Category: NBA
Posted on: March 7, 2011 9:51 am
Edited on: March 7, 2011 1:36 pm

Shaquille O'Neal out indefinitely with sore foot

Boston Celtics center Shaquille O'Neal is out indefinitely with a foot injury. Posted by Ben Golliver. shaq-asw

Update: The Boston Globe reports on Monday that O'Neal will miss at least a week.
Boston Celtics center Shaquille O'Neal, plagued by various nagging injuries, has played in just 36 games this season and hasn't made an appearance since February 1.

CSNNE.com reports that O'Neals absence will continue indefinitely due to "right foot soreness."  
The Celtics have no idea when the 7-foot-1 center, who turned 39 years old Sunday, will return to action. When asked about O'Neal and a likely return date, coach Doc Rivers acknowledged he had no idea. "[O'Neal] worked out with us the other day," Rivers said. "Some of the pain returned."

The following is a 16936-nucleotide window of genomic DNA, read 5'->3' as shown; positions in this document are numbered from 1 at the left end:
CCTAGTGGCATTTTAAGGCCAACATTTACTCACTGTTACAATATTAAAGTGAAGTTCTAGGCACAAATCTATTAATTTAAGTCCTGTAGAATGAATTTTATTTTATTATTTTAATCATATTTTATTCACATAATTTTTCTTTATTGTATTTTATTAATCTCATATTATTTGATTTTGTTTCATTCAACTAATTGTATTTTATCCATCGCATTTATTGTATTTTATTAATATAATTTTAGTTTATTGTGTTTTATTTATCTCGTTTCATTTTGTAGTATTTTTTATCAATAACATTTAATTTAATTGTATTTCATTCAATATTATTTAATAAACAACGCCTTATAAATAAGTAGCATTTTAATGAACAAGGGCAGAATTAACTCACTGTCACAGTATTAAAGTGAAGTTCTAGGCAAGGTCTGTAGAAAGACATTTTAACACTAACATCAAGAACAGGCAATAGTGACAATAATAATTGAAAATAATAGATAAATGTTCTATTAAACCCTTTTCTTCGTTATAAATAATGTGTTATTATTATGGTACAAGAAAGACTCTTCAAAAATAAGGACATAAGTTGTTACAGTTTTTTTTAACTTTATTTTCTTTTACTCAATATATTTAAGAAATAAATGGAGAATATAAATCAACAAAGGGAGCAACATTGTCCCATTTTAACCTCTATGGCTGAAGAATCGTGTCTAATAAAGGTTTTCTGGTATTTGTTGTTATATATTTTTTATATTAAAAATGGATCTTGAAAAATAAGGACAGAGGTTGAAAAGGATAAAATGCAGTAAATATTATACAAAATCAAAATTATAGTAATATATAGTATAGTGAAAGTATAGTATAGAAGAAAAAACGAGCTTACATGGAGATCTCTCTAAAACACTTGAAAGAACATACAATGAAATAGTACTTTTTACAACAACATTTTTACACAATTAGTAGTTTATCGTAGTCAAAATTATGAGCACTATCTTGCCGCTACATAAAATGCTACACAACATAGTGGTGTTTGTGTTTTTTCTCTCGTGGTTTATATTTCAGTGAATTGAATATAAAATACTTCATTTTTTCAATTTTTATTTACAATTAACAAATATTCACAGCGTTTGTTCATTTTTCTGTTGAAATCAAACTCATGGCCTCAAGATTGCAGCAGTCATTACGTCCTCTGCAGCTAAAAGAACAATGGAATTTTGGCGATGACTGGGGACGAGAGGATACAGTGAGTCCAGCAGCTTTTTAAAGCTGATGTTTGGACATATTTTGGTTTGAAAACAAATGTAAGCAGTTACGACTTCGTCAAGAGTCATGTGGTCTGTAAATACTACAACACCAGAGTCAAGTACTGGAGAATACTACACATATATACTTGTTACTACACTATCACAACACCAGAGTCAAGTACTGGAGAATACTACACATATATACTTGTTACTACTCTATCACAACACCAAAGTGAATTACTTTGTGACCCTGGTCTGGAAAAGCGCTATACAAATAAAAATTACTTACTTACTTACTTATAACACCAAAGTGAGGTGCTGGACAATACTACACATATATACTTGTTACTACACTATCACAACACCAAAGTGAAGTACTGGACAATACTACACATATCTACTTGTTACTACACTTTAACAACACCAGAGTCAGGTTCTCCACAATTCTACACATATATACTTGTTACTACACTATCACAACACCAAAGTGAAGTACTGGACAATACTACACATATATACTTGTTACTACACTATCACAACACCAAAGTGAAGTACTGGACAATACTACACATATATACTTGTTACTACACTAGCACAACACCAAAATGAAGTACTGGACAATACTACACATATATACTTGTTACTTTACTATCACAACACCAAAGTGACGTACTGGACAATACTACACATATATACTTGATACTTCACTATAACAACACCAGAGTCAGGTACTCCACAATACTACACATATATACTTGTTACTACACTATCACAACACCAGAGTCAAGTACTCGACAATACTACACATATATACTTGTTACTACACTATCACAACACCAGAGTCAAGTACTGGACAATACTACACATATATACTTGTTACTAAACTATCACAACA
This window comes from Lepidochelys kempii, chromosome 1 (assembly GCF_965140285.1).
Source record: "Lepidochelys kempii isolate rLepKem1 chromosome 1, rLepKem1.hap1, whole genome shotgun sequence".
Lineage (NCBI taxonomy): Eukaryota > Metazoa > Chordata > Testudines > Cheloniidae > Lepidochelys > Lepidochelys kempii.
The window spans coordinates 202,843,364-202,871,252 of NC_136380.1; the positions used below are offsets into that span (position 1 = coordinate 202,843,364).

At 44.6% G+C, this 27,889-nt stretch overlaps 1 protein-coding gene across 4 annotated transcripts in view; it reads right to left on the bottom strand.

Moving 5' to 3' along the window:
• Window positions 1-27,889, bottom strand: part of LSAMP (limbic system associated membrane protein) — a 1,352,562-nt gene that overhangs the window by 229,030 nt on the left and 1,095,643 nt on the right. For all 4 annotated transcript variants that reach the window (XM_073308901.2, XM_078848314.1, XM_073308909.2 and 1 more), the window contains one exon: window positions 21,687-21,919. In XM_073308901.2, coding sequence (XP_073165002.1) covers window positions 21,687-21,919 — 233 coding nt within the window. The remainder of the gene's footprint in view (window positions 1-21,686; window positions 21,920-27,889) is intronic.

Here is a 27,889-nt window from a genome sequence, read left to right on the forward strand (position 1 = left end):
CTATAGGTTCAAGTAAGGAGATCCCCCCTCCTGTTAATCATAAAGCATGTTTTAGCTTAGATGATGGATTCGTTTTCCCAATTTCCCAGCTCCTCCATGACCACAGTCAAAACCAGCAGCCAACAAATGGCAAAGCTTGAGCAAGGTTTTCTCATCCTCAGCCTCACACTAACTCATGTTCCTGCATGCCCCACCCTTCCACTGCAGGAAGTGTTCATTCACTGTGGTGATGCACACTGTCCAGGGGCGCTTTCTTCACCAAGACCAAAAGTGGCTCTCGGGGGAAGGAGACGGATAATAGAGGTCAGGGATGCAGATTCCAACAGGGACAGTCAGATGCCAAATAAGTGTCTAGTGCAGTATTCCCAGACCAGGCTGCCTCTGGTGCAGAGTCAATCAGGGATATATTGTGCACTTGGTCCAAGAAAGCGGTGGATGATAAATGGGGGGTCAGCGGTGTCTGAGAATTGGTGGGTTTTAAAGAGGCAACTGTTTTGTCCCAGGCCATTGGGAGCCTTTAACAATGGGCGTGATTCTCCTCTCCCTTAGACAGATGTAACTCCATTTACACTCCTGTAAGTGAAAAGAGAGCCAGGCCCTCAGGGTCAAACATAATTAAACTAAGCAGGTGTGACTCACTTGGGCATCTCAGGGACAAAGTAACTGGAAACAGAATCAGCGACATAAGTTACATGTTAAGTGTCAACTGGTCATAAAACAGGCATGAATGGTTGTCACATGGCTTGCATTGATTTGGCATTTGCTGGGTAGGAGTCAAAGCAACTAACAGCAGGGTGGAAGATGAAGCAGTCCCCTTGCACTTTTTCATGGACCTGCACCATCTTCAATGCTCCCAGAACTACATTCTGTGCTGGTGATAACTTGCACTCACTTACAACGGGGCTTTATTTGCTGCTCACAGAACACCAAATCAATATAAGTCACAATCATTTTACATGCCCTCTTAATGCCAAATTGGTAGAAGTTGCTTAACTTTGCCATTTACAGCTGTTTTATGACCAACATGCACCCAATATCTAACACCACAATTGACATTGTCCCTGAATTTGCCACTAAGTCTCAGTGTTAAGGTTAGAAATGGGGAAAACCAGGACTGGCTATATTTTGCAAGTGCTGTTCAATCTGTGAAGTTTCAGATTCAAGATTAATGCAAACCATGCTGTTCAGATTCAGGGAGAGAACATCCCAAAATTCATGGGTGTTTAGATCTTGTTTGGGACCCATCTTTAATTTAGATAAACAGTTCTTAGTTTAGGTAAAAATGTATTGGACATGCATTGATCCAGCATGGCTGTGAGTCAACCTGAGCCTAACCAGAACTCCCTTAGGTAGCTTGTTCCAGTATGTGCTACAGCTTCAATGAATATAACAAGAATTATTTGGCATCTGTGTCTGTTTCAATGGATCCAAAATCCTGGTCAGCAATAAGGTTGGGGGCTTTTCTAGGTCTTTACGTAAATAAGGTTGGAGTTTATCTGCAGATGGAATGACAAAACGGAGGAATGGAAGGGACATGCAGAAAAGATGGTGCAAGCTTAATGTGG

Rivers spoke with Ed Lacerte, the team's head trainer. "Eddie just said don't expect him anytime soon," Rivers said.
The Celtics haven't missed a beat in O'Neal's absence, or anyone else's for that matter. Boston has seen virtually every member of its rotation miss time due to injury this season - and they recently traded starting center Kendrick Perkins - but it hasn't impacted their ability to roll through the regular season. 

Without O'Neal, the Celtics have played more small ball as they work to integrate center Nenad Krstic (acquired for Perkins) and free agent big man Troy Murphy, who was signed to bolster their frontcourt depth. As of Monday, the Celtics sat atop the Eastern Conference with a sparkling 46-15 record.

O'Neals numbers have taken a big hit this year - he's averaging 9.3 points and 4.9 rebounds in 20.7 minutes - and the end is fast approaching. At this point of the season and at this juncture of the 39 year old O'Neal's career, it's naive to maintain hope that he will be in tip top shape come playoff time. With that said, his raw size and ability to give fouls against guys like Dwight Howard, Joakim Noah and Andrew Bynum would be a huge asset for Rivers. But Boston's roster is as asset-rich as any in the league, even with a sidelined Shaq.